A recent article in the China Daily champions China’s position as the largest car making country in the world and states China auto sales may touch 11m in 2009. Certainly SAIC-GM, FAW-VW, Shanghai Volkswagen and domestic manufacturers are all churning out record numbers of cars.
At the same time, though prices vary from city to city, it is fair to say China’s housing market which is said to have dropped 20% since this time last year has largely made that back up this year as prices have rebounded.
All in all China looks in robust health and set to resume its place as the engine of world growth just as soon as the rest of the world gets its act together ” right? Well we hate to be Doubting Thomas’s but well we have our doubts. Those house sales have been supported by easy loans and reduced interest rates. That is a phenomenon that the government could keep in place for some time, years possibly providing the housing market doesn’t begin to overheat again. But exports are still down, by 20% year over year according to the well respected Brad Setser, ignoring the fact the market added another 30% in Q3 2008.
There are some apparently contradictory numbers coming out of China at the moment. Take those car sales as an example. Our man on the ground tells us BYD, a noted Chinese car maker, reported 30,000 car sales of one model by end of last year, but the number plate agency recorded only 10,000 new cars of that model registered for use on the road. What happened to the other 20,000 are they running around without number plates? In a police state, I don’t think so. Our understanding is auto sales are recorded in China when they leave the factory, not when they are registered on the road, so dealers can build up inventory while car sales are rising.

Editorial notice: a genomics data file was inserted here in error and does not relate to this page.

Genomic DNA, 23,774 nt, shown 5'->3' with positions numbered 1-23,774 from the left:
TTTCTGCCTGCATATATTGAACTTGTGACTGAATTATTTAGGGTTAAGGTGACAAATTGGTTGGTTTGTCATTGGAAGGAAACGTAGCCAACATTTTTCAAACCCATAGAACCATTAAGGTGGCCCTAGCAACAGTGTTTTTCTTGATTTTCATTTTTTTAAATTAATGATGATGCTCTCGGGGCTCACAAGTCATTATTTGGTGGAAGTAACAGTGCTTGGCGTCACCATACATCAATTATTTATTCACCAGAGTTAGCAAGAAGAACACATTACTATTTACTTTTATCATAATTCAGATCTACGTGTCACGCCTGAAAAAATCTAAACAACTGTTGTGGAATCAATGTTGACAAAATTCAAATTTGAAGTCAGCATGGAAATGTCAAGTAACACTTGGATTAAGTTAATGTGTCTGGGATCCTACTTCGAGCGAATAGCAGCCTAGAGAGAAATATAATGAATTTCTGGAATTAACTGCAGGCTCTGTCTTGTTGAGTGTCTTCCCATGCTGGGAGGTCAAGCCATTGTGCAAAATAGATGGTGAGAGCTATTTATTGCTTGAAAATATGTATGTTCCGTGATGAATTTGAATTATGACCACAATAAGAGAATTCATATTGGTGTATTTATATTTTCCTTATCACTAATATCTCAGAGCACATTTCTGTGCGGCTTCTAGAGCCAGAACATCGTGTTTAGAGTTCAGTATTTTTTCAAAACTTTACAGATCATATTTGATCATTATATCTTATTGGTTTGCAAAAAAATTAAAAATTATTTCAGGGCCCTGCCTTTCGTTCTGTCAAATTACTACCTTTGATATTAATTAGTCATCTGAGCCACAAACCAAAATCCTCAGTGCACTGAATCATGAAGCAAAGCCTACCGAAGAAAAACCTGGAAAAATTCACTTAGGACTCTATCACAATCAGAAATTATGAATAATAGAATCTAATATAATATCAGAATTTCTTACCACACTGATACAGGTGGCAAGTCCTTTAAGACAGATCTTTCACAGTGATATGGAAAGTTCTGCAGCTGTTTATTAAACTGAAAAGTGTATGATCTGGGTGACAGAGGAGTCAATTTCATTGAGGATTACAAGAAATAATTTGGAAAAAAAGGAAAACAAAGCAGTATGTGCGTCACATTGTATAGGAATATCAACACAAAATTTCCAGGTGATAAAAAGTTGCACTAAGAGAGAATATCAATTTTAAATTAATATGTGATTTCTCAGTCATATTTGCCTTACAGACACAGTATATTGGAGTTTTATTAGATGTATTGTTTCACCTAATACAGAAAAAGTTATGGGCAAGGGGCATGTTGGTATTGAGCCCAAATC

Coming back to Mr. Setser in a fine analysis on the impact of a fall in China’s exports he explores the apparent dichotomy of falling electricity consumption, falling industrial production and yet rising GDP. Even Mr. Setser wasn’t able to conclusively get to the bottom of that one although his overall conclusion was that the economy was growing and it must largely be on the back of domestic consumption as exports and employment remain depressed.
These disconnects call into question our tendency to take official proclamations at face value, and we should also be careful about taking one or two months data and extrapolating that to a longer term trend. In a market so heavily influenced by state controls, a short term trend can be the distorted result of government actions rather than the more reliable measure of a sum of company actions taken over an unfettered economy. Growing China certainly is a trend, but how comprehensively across the economy and how sustainably remains to be seen.